So by all means, skip the vax and mask but stay out of the clinic and hospital. You can die at home just as easily, you know.

nobody April 24, 2023 4:08 AM

First I am really sorry that you are sick but you need to take care of yourself as I am taking care of myself.
Current available vaccine (as was clear for me before but it seems clear enough for everybody now) does not prevent the virus to spread so sadly covid19 is here to stay.
Do you believe that you can eradicate it? try first with the common cold or the flu, they have been around here longer. Good luck by the way.
About taking the vaccine, it is all about taking chances.
On one hand you have a non properly tested vaccine with an already proven chance of suffering serious side effects and unknown long term side effects.
One the other hand you have a chance for the infection to complicate and because of that you can go to the hospital or even die (both depending heavily on you age and health condition).
I am medium age healthy male so I took my chances to not to get vaccinated (I already got covid19 by the way, milder symptoms than a normal flu).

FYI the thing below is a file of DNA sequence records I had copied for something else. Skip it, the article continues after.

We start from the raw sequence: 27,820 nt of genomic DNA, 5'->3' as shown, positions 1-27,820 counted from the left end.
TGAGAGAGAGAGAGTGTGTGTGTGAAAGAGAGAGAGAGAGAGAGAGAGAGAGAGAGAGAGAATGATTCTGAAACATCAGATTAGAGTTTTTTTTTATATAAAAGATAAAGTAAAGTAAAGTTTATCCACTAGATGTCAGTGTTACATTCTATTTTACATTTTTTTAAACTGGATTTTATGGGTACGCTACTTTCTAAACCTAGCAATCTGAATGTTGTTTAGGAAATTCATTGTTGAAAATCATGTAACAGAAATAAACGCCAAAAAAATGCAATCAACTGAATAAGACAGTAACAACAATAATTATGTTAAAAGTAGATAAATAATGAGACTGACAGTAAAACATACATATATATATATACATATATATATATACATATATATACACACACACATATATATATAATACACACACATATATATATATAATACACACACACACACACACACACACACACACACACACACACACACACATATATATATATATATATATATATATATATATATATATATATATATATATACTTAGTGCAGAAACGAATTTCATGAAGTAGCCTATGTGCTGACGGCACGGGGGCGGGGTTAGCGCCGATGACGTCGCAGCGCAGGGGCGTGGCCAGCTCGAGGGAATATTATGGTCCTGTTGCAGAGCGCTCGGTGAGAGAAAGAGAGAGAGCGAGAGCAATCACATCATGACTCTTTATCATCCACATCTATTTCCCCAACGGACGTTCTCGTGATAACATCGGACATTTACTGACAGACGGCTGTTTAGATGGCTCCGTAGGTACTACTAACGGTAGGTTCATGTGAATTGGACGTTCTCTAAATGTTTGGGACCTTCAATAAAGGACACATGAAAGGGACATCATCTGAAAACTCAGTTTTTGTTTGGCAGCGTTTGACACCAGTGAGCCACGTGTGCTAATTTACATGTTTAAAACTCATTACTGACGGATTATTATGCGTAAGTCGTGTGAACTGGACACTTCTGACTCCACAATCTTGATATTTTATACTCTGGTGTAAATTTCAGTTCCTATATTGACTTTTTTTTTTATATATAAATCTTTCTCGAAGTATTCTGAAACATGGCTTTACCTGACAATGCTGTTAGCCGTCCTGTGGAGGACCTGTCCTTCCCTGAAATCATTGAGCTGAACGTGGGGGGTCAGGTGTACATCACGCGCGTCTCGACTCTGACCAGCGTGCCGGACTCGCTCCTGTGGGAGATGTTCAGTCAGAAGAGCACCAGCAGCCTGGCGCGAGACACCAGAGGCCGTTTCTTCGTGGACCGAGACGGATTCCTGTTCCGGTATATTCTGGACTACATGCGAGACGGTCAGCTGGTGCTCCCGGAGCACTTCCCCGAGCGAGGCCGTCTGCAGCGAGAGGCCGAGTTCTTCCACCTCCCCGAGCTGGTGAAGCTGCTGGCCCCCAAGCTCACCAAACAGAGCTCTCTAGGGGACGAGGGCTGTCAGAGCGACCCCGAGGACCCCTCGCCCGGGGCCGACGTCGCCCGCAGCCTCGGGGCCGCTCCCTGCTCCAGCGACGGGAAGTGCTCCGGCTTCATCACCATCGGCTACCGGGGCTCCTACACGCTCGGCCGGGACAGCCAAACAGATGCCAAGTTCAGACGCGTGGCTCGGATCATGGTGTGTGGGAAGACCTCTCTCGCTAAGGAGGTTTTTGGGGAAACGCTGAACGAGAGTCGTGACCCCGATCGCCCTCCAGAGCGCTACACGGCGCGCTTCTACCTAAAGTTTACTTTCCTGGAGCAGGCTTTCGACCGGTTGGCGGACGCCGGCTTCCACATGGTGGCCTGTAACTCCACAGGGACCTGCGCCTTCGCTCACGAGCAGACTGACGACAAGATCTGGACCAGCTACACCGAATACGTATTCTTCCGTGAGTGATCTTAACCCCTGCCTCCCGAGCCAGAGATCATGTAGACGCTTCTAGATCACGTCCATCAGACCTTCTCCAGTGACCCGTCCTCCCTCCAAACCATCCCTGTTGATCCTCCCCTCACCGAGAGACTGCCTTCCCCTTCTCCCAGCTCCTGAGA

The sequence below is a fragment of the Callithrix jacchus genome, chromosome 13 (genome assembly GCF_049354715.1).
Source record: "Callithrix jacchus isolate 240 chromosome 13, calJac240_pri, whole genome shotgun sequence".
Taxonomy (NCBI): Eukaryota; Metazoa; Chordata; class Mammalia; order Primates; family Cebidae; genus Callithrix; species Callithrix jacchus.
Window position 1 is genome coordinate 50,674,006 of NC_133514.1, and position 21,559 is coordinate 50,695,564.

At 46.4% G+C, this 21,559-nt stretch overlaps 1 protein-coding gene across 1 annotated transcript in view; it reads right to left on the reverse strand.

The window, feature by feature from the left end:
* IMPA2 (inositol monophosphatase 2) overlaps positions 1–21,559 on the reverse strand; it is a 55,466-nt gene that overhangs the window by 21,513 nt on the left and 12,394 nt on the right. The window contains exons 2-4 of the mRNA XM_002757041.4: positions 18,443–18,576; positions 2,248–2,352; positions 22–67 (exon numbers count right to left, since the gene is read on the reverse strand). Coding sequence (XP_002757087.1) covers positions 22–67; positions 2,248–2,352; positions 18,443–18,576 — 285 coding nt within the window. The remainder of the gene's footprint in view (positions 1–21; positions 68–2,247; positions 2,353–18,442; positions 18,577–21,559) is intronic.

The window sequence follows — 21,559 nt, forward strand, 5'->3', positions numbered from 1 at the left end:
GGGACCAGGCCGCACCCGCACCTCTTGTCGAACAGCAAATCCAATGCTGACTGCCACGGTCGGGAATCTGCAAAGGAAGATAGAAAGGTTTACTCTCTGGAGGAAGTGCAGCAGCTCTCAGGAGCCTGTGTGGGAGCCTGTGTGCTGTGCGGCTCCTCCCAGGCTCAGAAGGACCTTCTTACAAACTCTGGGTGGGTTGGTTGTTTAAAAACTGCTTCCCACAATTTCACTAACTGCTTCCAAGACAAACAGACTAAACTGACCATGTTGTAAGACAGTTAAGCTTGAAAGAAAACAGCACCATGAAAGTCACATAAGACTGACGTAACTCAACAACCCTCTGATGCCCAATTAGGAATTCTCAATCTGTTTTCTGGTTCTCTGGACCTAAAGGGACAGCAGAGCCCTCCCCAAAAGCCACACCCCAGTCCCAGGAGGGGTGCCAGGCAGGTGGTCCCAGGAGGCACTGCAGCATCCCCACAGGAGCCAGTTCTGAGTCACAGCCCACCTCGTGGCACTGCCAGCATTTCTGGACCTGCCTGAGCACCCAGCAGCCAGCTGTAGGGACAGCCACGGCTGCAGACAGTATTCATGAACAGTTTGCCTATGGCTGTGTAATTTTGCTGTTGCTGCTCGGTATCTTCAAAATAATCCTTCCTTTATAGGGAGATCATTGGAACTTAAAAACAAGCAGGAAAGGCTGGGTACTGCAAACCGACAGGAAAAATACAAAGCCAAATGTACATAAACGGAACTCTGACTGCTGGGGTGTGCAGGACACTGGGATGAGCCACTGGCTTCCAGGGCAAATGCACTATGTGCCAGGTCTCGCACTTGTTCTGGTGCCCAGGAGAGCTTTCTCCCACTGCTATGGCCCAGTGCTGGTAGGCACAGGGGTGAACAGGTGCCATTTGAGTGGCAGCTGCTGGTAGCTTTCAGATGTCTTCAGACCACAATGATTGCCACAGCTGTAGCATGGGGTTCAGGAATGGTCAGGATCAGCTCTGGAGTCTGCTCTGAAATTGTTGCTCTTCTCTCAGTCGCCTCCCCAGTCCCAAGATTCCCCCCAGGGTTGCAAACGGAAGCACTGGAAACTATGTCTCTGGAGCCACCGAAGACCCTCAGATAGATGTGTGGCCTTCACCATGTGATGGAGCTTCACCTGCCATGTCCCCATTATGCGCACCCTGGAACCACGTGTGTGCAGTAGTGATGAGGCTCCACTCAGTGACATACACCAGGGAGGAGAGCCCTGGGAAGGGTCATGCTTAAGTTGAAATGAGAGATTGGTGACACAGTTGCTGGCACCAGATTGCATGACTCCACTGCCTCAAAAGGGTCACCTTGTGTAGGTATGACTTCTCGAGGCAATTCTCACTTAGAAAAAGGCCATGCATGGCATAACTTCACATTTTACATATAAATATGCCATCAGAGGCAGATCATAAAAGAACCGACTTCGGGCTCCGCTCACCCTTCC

About wearing masks, it is also about chances.
On one hand you can reduce the chances of getting viral infections, not only covid19 but also common cold, flu, etc…
On the other hand you have permicroplastic inhalation risk. Also you are rebreathing the dirt that accumulates in the mask: that stuff is meant to get out of your body, not in.
I believe that for maintaining a strong and healthy immune system you need to get sick from time to time so again I decided that the best for me is not to wear any masks.

nobody April 24, 2023 4:46 AM


I really value your opinion and the comments you post in this blog and also believe that the world is a better place with you on it but I think it is not fair for you to ask people just not to go out in crowds or to movies or to restaurants. Being alive is not enough, you need to live your life too.

Uwe Käufer April 24, 2023 4:48 AM

Hi folks and Bruce,

I assume the Squid term is meant in a more abstract way and potentially is even a security buzz word that I do not know yet?

When eat comes to eating animals, I would like to urge you as intelligent beings with high security expertise to rethink your eating pattern.

It is your responsibility to realize that you are blindfolded by a hidden ideology calles “carnism” that makes you think eating squid or cows or pig or chicken is OK while eating your loved dog or cats is NOK.,refers%20to%20a%20belief%20system.